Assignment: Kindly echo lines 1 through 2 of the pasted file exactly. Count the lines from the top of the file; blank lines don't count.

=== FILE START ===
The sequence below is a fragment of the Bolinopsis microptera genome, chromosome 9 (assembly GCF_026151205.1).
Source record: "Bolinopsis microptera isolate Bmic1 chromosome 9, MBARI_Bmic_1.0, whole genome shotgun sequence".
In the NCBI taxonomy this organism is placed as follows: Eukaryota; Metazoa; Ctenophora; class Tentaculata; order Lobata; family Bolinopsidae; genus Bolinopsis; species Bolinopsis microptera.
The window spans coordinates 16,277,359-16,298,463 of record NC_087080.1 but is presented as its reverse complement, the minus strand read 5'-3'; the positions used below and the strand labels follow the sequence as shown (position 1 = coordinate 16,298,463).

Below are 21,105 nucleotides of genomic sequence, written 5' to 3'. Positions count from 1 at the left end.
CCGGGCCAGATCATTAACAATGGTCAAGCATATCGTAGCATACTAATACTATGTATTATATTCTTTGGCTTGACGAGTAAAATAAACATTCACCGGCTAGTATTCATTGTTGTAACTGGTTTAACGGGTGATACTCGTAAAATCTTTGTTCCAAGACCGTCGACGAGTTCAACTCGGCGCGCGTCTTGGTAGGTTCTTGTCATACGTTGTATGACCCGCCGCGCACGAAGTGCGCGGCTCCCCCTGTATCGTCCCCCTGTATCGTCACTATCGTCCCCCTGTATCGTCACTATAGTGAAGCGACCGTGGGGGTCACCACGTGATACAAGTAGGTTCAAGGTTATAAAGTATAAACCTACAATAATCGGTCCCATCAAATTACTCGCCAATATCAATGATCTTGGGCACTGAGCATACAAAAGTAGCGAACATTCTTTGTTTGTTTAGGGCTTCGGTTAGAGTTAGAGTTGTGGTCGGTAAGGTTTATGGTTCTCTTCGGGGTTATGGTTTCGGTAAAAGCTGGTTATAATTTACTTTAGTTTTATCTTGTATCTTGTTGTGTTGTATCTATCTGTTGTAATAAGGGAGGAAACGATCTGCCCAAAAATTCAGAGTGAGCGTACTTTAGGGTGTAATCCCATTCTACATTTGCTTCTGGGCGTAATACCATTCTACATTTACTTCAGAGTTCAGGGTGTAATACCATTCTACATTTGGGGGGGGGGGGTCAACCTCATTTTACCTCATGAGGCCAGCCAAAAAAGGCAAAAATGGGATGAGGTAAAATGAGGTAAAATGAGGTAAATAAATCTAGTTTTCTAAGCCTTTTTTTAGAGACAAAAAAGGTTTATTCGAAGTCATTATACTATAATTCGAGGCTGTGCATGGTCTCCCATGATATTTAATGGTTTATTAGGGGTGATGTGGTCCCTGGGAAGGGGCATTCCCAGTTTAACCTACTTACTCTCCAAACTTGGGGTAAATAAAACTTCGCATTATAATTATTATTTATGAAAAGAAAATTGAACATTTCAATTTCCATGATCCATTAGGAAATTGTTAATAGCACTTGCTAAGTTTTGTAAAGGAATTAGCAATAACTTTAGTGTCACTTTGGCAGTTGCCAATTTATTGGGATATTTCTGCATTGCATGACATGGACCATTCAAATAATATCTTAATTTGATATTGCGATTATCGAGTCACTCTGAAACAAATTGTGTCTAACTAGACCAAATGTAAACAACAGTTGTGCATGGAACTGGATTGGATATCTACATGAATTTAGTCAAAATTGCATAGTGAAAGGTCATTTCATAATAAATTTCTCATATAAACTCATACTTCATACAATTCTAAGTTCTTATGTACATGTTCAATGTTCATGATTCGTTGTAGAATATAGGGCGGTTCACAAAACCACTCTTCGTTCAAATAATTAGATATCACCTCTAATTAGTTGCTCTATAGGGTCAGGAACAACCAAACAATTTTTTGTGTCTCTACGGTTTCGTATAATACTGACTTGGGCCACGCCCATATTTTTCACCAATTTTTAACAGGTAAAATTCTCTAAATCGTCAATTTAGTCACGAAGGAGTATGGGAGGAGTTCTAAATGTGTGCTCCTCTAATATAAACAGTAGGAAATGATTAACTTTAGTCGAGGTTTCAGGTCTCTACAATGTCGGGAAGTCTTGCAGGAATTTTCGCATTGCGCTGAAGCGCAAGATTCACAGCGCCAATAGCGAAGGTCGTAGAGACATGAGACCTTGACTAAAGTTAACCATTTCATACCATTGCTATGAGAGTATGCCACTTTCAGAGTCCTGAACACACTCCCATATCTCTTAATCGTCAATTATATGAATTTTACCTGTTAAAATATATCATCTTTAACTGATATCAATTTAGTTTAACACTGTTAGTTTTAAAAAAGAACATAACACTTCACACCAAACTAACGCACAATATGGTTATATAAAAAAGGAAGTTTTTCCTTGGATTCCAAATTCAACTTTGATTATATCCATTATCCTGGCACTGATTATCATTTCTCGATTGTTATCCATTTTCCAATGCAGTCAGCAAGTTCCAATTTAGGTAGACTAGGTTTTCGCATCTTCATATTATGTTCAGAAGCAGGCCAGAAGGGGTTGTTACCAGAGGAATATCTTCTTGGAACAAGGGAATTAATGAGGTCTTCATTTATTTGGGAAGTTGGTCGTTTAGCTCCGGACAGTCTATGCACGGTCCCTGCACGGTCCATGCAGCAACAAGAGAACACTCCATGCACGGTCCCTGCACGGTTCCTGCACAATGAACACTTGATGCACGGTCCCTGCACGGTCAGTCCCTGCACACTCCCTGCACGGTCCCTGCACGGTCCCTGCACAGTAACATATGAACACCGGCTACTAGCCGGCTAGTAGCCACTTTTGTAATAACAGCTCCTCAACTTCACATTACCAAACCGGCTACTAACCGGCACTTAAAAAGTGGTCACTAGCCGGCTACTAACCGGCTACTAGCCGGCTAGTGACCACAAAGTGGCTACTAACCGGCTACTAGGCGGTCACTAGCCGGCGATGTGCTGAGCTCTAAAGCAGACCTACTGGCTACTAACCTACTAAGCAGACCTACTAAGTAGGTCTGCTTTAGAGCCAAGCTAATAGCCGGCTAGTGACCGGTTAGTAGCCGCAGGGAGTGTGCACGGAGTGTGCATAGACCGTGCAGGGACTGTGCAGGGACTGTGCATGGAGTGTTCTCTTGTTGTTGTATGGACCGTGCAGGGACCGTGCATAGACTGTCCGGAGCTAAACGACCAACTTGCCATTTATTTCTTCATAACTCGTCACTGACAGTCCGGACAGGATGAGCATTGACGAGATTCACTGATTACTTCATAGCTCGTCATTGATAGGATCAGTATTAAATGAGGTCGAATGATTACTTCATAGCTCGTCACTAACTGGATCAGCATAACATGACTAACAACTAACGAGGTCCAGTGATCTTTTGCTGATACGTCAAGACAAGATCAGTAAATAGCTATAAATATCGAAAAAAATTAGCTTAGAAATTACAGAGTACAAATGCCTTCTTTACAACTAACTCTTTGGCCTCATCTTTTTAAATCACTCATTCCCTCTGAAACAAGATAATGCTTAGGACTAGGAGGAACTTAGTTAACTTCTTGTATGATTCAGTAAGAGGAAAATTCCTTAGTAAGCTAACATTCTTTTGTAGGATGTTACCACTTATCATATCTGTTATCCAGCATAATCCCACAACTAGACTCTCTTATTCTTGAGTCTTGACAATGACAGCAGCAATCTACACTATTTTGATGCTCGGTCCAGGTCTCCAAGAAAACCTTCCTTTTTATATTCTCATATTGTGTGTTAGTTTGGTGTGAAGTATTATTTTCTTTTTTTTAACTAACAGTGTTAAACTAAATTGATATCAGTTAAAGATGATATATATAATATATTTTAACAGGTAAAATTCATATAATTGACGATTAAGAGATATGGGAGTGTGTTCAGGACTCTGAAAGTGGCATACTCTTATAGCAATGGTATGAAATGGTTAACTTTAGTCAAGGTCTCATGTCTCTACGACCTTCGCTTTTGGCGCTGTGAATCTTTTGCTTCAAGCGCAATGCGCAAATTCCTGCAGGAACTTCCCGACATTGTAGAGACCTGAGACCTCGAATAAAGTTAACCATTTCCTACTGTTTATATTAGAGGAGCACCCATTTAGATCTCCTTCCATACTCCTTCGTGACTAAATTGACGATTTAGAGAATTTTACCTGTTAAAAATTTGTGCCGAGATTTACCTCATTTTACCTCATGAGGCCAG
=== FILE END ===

The sequence below is a fragment of the Bolinopsis microptera genome, chromosome 9 (assembly GCF_026151205.1).
Source record: "Bolinopsis microptera isolate Bmic1 chromosome 9, MBARI_Bmic_1.0, whole genome shotgun sequence".